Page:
It’s all about money
Ian Roberts a
a. London School of Hygiene and Tropical Medicine, Keppel Street, London, WC1E 7HT, England.
Correspondence to Ian Roberts (e-mail: firstname.lastname@example.org).
Bulletin of the World Health Organization 2009;87:400-401. doi: 10.2471/BLT.09.063826
Child injury is a broad category and so I will limit my response to the problem of traffic injury, the problem with which I am most familiar. I became obsessed with this issue while working as a paediatrician on an intensive care unit. I once anaesthetized a ten-year-old girl, the victim of a high-speed road crash, so that she could be taken for urgent surgery to stop her internal bleeding. When she arrived at the hospital she was awake but deathly pale. I reassured her that she would be fine. She never woke up. I worked nights on the unit where the mother of a brain-dead two-year-old wailed desperately all night long. Her daughter’s head had been squashed under the wheels of a car. Her child had the same name and was the same age as my own daughter. These experiences scratched grooves in my memory, which later became conduits, directing strong emotion to an issue that many people treat with indifference.
I had several questions that demanded answers. Why do some health problems become public issues demanding societal solutions, whereas road trauma, a leading cause of child death worldwide is trivialized, remaining a matter for personal responsibility? Why is the death of a child following child abuse taken as clear evidence of the failure of our collective efforts to protect children, whereas a child pedestrian death represents only the failure of an individual child to take care while crossing the road? Why did President Nixon “declare war” on cancer and not road trauma, when more children died on the roads that year than died from cancer? Why did an insidious proliferation of cells take on the violent metaphor of war, instead of road trauma with its twisted limbs and torn flesh? It seems to me now that some deaths are more acceptable than others and that the distinction is an ideological one. In other words, I agree with Dr Pless: injury is a political issue. Governments blame the victims in road traffic injury and take no real preventive action because it serves the economic interests of the world’s most powerful companies to have it that way. It is better for profits to blame victims than to take real action to make the world a safer place.
The global economy revolves around resources, factories and markets. Raw materials are transported to factories where workers produce manufactured goods. These goods are then transported to markets where consumers can buy them. If consumers are willing to pay more for the goods than it cost to produce them, the company will make a profit. And making a profit is what business is about. Cheap transport is good for profits because it reduces the costs of production and enables companies to take advantage of the lower wages of workers in poor countries. It is more profitable to set up factories in low-income countries where wages are low than in wealthier countries where workers enjoy decent wages and standards of living. But poor people cannot afford to buy expensive manufactured goods and so the goods have to be transported back to markets in high-income countries. Road deaths and injuries, physical inactivity and climate change are part of the real social and environmental costs of road transport, but these costs are borne by other people and not by those who profit from the use of motor vehicles.1,2 If a truck kills a child, the family suffers the loss, not the truck owners. The greenhouse gases produced by vehicles in rich countries, contributes to the global warming that is causing malnutrition and disease in poor countries. Economists call these spill-over costs “externalities” but, having treated children seriously injured in road traffic crashes, their suffering seems to me an ethical human justice issue, rather than an accounting problem. Keeping transport costs low for business means that the suffering and environmental destruction that road transport causes is kept out of the limelight.3 However, we are coming to the end of the road. Climate change now threatens our survival as a species. Unless we radically restructure how our economy works, it will be the end of us all.4 We must value things differently and re-orientate the economy towards increasing human development rather than increasing gross national product. And a world that valued human development would not tolerate the fact that every year some 300 000 children are killed on the roads. ■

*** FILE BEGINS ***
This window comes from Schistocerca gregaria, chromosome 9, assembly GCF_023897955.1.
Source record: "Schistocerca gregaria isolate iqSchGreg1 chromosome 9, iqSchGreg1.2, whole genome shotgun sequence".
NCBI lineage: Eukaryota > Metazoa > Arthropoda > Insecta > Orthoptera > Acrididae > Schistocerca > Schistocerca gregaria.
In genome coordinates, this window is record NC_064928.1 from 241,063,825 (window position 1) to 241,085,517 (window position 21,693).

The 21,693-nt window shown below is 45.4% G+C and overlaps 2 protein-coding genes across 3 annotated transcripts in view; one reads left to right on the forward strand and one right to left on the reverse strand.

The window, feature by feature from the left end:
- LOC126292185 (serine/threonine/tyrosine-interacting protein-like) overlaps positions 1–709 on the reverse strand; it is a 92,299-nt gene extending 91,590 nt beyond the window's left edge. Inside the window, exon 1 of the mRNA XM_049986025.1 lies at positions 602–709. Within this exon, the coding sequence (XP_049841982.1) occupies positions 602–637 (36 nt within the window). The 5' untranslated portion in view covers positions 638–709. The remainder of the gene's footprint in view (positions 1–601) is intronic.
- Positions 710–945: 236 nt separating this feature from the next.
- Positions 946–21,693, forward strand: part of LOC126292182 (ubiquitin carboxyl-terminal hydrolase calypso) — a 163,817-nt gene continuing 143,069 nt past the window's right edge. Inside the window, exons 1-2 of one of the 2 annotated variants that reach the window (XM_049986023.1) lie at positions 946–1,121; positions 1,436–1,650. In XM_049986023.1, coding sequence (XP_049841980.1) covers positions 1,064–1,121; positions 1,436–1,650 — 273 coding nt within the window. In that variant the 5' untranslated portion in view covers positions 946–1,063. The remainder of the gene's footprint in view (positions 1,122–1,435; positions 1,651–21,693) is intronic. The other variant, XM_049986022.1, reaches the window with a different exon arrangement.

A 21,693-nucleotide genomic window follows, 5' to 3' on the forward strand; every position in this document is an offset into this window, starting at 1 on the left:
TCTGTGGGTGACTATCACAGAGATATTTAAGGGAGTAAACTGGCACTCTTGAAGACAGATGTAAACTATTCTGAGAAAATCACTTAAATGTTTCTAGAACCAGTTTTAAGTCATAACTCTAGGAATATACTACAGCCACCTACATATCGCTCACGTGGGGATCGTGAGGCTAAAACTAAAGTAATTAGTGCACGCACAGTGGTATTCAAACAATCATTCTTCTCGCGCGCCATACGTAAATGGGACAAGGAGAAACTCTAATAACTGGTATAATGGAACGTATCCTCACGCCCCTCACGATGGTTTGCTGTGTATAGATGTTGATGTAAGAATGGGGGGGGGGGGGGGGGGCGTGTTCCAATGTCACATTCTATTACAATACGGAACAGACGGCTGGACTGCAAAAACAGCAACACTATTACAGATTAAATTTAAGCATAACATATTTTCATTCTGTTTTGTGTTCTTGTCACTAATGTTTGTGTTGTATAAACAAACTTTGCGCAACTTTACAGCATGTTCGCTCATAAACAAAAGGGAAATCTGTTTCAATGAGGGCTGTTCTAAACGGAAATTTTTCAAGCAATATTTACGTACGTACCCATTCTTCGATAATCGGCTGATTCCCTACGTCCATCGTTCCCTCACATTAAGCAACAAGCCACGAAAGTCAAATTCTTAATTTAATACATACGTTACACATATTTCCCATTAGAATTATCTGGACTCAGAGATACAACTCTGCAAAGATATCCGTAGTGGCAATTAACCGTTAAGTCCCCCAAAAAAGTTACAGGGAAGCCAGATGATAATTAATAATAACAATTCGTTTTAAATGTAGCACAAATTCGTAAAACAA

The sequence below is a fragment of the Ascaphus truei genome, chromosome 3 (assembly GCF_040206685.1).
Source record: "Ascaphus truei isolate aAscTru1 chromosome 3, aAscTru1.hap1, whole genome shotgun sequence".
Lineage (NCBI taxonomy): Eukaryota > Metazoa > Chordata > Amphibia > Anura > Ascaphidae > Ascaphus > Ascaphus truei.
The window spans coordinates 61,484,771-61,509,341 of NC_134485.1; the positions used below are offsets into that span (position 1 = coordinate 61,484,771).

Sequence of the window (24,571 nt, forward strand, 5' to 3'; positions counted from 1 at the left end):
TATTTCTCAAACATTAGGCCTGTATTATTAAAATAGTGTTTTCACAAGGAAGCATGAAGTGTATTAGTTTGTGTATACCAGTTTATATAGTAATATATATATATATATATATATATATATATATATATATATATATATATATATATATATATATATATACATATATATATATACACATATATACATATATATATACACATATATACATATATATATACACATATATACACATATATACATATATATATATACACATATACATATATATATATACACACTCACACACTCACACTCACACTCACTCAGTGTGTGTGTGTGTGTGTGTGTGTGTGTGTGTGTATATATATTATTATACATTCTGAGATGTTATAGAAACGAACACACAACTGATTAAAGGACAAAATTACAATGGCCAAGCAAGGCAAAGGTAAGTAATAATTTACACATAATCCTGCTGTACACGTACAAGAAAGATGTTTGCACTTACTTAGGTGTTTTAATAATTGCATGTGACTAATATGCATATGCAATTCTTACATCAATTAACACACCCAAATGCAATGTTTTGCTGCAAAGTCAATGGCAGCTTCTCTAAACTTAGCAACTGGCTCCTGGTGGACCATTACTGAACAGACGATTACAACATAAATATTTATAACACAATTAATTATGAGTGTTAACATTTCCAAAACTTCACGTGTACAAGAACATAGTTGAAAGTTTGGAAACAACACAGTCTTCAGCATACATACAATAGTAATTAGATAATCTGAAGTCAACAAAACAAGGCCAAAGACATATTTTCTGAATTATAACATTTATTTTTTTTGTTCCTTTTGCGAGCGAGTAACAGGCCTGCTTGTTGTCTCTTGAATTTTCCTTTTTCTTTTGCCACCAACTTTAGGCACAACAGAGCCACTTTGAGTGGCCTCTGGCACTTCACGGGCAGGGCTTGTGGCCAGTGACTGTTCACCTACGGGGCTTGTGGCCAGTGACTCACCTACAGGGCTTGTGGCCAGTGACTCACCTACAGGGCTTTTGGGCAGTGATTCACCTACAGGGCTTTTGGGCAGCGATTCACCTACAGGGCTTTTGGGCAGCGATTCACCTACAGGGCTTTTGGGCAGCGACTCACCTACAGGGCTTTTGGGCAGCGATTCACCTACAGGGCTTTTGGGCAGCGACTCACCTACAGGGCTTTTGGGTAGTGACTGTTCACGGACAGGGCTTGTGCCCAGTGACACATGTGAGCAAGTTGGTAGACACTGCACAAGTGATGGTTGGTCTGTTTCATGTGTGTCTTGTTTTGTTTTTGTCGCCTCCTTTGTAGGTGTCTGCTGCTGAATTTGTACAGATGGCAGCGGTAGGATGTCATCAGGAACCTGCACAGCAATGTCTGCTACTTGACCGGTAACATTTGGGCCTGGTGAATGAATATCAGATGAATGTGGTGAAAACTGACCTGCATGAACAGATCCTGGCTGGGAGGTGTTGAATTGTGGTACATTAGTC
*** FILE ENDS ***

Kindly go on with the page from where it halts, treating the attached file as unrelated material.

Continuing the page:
Competing interests: None declared.
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- Mohan D, Roberts I. Global road safety and the contribution of big business. BMJ 2001; 323: 648- doi: 10.1136/bmj.323.7314.648 pmid: 11566817.
- Roberts I. Corporate capture and Coca Cola. Lancet 2008; 372: 1934-5 doi: 10.1016/S0140-6736(08)61825-5 pmid: 19059037.
- McMichael AJ, Woodruf RE, Hales S. Climate change and human health: present and future risks. Lancet 2006; 367: 859-69 doi: 10.1016/S0140-6736(06)68079-3 pmid: 16530580.